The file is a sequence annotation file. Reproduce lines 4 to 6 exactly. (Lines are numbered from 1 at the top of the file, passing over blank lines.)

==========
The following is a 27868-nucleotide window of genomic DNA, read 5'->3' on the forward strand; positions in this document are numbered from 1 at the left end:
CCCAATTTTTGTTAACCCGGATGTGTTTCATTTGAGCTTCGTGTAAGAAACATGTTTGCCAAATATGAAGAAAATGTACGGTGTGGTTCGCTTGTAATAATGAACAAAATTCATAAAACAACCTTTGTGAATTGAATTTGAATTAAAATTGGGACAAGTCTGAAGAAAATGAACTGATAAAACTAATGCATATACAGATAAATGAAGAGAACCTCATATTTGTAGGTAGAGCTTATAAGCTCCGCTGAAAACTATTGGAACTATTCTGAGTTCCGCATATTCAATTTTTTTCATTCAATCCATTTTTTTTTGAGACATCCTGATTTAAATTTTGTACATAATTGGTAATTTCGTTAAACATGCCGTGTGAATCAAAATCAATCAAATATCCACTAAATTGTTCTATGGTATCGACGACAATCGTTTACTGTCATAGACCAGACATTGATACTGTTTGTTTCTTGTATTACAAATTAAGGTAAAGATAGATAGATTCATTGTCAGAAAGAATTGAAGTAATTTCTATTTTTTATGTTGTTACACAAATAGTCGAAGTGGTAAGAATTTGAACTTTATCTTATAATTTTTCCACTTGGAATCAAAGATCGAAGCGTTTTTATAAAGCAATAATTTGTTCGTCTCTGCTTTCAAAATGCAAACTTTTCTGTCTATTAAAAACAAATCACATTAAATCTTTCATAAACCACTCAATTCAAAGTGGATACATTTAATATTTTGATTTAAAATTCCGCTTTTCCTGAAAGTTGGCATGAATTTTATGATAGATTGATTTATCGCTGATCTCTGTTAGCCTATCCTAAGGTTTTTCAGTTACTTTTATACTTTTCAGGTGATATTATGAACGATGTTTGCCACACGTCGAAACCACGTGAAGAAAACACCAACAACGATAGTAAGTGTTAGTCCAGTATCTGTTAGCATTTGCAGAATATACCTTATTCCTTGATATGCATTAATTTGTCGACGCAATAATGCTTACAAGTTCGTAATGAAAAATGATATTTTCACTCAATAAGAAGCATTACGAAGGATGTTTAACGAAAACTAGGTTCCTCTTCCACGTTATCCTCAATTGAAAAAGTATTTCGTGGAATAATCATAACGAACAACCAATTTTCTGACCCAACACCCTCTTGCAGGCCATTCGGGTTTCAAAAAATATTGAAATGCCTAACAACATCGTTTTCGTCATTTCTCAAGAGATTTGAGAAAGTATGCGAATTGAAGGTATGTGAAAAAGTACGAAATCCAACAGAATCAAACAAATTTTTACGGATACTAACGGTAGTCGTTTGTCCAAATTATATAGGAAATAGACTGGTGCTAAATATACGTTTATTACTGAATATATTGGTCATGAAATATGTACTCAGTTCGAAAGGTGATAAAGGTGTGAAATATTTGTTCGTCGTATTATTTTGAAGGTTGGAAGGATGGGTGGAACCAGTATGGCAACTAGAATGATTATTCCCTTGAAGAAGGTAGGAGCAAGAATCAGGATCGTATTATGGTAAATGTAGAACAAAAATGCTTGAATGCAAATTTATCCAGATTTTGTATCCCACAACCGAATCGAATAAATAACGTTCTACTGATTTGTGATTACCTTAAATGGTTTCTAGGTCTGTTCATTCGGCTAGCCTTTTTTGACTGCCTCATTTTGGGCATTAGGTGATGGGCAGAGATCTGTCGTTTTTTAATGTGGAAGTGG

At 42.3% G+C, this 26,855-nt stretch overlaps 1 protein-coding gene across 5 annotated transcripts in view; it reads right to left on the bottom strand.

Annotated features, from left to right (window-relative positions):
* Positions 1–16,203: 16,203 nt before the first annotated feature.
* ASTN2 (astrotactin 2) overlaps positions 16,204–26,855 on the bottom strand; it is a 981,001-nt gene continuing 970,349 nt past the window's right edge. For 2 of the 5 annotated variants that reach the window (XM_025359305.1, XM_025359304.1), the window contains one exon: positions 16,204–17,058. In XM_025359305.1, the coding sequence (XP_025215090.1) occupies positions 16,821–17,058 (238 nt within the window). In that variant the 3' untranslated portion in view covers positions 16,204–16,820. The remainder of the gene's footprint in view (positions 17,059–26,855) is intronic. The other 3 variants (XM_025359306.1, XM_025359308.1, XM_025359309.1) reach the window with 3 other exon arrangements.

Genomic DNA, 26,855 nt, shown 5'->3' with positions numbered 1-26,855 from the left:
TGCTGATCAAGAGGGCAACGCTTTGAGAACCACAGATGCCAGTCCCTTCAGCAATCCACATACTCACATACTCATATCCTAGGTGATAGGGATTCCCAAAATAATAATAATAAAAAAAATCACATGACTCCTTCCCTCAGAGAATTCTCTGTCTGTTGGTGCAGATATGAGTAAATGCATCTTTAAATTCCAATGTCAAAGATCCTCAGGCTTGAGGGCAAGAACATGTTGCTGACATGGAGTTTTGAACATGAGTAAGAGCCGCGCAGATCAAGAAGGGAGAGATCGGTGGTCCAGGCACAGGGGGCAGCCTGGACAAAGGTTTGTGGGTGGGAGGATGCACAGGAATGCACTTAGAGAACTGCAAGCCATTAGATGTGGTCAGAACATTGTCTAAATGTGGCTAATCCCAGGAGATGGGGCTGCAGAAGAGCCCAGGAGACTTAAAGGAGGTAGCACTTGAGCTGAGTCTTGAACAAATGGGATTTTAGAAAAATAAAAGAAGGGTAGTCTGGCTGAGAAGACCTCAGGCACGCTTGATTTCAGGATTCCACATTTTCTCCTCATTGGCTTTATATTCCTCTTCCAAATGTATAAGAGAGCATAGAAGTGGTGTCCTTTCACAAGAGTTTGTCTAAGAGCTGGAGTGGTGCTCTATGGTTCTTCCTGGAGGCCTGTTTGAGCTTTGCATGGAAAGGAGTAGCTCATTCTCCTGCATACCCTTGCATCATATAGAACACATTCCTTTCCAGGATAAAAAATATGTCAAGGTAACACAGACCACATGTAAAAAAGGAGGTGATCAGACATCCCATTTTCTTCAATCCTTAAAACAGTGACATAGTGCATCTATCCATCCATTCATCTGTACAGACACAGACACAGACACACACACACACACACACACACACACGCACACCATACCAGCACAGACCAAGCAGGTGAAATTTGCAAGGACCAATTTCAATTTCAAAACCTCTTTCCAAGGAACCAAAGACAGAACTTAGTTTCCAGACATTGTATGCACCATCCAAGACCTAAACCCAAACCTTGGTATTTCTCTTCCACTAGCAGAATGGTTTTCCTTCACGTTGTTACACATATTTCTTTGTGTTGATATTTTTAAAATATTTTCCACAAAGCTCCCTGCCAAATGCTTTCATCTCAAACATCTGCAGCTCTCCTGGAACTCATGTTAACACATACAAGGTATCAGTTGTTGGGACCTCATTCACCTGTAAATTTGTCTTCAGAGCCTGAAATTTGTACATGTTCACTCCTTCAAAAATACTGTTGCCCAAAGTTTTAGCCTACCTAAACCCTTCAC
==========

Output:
Annotated features, from left to right (window-relative positions):
* Positions 1–16,203: 16,203 nt before the first annotated feature.
* ASTN2 (astrotactin 2) overlaps positions 16,204–26,855 on the bottom strand; it is a 981,001-nt gene continuing 970,349 nt past the window's right edge. For 2 of the 5 annotated variants that reach the window (XM_025359305.1, XM_025359304.1), the window contains one exon: positions 16,204–17,058. In XM_025359305.1, the coding sequence (XP_025215090.1) occupies positions 16,821–17,058 (238 nt within the window). In that variant the 3' untranslated portion in view covers positions 16,204–16,820. The remainder of the gene's footprint in view (positions 17,059–26,855) is intronic. The other 3 variants (XM_025359306.1, XM_025359308.1, XM_025359309.1) reach the window with 3 other exon arrangements.